Abraham M. Nussbaum, MD, MTS, chief education officer at Denver Health and an associate professor of psychiatry, wrote an op-ed in December for the Washington Post about Medicaid. “Over the past few weeks, there has been talk both of funding infrastructure projects and defunding Medicaid, at least in part. I recently saw a patient who reminded me that Medicaid itself provides an essential kind of infrastructure.”

Lilia Cervantes, MD, associate professor of medicine, told the Denver Post in November that Denver Health’s Center for Health Equity plans to expand its recruitment efforts to include middle schoolers and graduate students. “The idea is that when patients have a doctor who is culturally congruent,” she said, “they better understand their options and are more likely to make an appointment.”

Matthew Zipse, MD, assistant professor of medicine, in February described to 9News, the NBC affiliate in Denver, the advantages of a small pacemaker received by University of Colorado Hospital patient, who became the first in the state to receive it. “For some of our cardiac patients, the device is a great option and offers a less-invasive approach. And I think [she] really liked the cosmetic side to it. She wouldn’t have a scar, she wouldn’t have a pocket like the ones left behind from the traditional larger pacemakers, she wouldn’t have any restriction in range of motion.”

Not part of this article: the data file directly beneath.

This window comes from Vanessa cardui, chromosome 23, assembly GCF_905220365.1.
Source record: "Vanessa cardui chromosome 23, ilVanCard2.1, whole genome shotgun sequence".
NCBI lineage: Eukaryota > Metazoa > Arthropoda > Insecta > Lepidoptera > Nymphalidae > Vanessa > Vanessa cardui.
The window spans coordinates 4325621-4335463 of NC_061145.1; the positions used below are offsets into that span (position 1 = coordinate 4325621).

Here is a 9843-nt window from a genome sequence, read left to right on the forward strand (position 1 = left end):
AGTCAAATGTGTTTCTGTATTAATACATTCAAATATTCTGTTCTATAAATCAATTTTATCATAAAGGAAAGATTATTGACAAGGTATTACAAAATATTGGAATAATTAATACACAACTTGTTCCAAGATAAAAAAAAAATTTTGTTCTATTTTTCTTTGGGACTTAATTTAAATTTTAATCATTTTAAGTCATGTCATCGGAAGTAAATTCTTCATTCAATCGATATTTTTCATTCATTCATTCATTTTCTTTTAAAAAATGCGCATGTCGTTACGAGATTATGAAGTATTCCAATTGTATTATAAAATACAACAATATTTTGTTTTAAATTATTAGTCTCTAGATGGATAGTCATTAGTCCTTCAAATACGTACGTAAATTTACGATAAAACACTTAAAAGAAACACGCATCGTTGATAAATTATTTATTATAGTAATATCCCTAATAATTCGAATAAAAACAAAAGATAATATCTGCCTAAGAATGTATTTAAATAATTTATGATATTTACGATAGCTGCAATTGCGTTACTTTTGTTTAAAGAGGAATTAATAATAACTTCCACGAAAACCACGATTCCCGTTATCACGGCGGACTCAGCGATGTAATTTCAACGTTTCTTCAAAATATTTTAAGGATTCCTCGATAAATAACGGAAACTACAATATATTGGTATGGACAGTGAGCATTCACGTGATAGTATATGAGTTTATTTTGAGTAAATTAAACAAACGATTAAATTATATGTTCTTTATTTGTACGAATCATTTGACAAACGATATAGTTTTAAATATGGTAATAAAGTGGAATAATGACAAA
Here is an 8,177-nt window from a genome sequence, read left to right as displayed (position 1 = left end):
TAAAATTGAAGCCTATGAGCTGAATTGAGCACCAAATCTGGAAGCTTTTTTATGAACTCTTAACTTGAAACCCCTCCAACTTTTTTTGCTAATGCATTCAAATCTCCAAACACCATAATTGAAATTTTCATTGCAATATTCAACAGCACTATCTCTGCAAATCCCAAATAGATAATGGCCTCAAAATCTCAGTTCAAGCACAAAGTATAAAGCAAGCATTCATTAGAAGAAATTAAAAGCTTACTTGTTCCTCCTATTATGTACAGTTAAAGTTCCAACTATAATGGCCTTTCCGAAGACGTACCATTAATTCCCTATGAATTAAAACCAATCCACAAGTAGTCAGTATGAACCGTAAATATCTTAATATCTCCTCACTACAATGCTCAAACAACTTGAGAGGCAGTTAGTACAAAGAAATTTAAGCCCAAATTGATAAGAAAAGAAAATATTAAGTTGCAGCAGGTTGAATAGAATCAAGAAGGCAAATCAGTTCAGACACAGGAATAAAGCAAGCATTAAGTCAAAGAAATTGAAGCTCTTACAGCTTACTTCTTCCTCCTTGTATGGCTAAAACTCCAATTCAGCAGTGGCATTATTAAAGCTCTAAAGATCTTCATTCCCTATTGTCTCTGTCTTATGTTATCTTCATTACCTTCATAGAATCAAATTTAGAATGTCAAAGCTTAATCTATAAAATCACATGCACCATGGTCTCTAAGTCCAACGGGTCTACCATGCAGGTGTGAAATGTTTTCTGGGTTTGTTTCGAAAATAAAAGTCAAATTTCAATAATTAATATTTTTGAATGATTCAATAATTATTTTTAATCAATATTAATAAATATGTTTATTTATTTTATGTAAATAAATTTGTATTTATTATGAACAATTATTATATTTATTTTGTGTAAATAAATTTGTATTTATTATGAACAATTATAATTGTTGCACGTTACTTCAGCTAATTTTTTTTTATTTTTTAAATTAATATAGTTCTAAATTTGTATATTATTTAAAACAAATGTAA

Thomas Bak, MD, associate professor of surgery, was quoted in a November report on 9News, the NBC affiliate in Denver, about the first kidney donation to travel over an ocean to Colorado. “We fly organs all across the country pretty frequently for this program, so it’s definitely becoming more common,” he said. “A flight to Hawaii is really not much different than a flight to New York, but the concept of flying organs over the ocean is neat.”

Jennifer Honda, PhD, a postdoctoral fellow in medicine, was mentioned in an article in The New Yorker in December because the author asked her to determine whether nontuberculous mycobacteria, a pathogen that can cause lung disease in individuals with weakened immune systems, could be found in the author’s showerhead.